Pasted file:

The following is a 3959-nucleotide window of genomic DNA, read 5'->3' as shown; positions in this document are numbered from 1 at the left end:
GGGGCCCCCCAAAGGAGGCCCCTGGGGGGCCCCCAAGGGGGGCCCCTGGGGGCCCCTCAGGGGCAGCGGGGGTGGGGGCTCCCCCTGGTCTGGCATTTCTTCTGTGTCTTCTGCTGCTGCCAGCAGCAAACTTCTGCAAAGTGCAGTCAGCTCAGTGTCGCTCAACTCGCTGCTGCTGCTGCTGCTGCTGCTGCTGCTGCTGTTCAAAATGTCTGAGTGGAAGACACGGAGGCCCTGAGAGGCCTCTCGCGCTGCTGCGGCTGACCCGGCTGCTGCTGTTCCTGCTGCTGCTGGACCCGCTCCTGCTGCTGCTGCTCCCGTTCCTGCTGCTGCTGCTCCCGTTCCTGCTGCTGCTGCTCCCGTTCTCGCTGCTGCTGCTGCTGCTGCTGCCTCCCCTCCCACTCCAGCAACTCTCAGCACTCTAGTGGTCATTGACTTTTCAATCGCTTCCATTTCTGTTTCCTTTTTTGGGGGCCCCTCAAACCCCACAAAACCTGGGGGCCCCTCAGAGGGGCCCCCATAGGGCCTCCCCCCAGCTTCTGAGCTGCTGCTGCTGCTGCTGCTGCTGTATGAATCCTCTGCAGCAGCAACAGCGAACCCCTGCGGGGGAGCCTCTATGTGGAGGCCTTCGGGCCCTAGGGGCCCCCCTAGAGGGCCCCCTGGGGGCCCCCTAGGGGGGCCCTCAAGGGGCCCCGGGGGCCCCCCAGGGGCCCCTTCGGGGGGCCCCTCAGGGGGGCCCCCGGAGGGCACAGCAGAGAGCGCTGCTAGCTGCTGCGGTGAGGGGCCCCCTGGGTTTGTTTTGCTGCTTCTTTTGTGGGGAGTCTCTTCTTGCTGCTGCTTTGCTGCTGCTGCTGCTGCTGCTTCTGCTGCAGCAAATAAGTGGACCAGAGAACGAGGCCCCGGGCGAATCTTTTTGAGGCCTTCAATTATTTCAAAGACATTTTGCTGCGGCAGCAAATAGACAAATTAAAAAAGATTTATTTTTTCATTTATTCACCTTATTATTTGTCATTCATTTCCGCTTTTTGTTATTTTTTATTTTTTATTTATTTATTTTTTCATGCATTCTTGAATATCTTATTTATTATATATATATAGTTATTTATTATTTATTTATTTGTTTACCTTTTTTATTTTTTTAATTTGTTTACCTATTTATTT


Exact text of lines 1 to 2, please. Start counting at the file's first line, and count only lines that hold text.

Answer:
The following is a 3959-nucleotide window of genomic DNA, read 5'->3' as shown; positions in this document are numbered from 1 at the left end:
GGGGCCCCCCAAAGGAGGCCCCTGGGGGGCCCCCAAGGGGGGCCCCTGGGGGCCCCTCAGGGGCAGCGGGGGTGGGGGCTCCCCCTGGTCTGGCATTTCTTCTGTGTCTTCTGCTGCTGCCAGCAGCAAACTTCTGCAAAGTGCAGTCAGCTCAGTGTCGCTCAACTCGCTGCTGCTGCTGCTGCTGCTGCTGCTGCTGCTGTTCAAAATGTCTGAGTGGAAGACACGGAGGCCCTGAGAGGCCTCTCGCGCTGCTGCGGCTGACCCGGCTGCTGCTGTTCCTGCTGCTGCTGGACCCGCTCCTGCTGCTGCTGCTCCCGTTCCTGCTGCTGCTGCTCCCGTTCCTGCTGCTGCTGCTCCCGTTCTCGCTGCTGCTGCTGCTGCTGCTGCCTCCCCTCCCACTCCAGCAACTCTCAGCACTCTAGTGGTCATTGACTTTTCAATCGCTTCCATTTCTGTTTCCTTTTTTGGGGGCCCCTCAAACCCCACAAAACCTGGGGGCCCCTCAGAGGGGCCCCCATAGGGCCTCCCCCCAGCTTCTGAGCTGCTGCTGCTGCTGCTGCTGCTGTATGAATCCTCTGCAGCAGCAACAGCGAACCCCTGCGGGGGAGCCTCTATGTGGAGGCCTTCGGGCCCTAGGGGCCCCCCTAGAGGGCCCCCTGGGGGCCCCCTAGGGGGGCCCTCAAGGGGCCCCGGGGGCCCCCCAGGGGCCCCTTCGGGGGGCCCCTCAGGGGGGCCCCCGGAGGGCACAGCAGAGAGCGCTGCTAGCTGCTGCGGTGAGGGGCCCCCTGGGTTTGTTTTGCTGCTTCTTTTGTGGGGAGTCTCTTCTTGCTGCTGCTTTGCTGCTGCTGCTGCTGCTGCTTCTGCTGCAGCAAATAAGTGGACCAGAGAACGAGGCCCCGGGCGAATCTTTTTGAGGCCTTCAATTATTTCAAAGACATTTTGCTGCGGCAGCAAATAGACAAATTAAAAAAGATTTATTTTTTCATTTATTCACCTTATTATTTGTCATTCATTTCCGCTTTTTGTTATTTTTTATTTTTTATTTATTTATTTTTTCATGCATTCTTGAATATCTTATTTATTATATATATATAGTTATTTATTATTTATTTATTTGTTTACCTTTTTTATTTTTTTAATTTGTTTACCTATTTATTT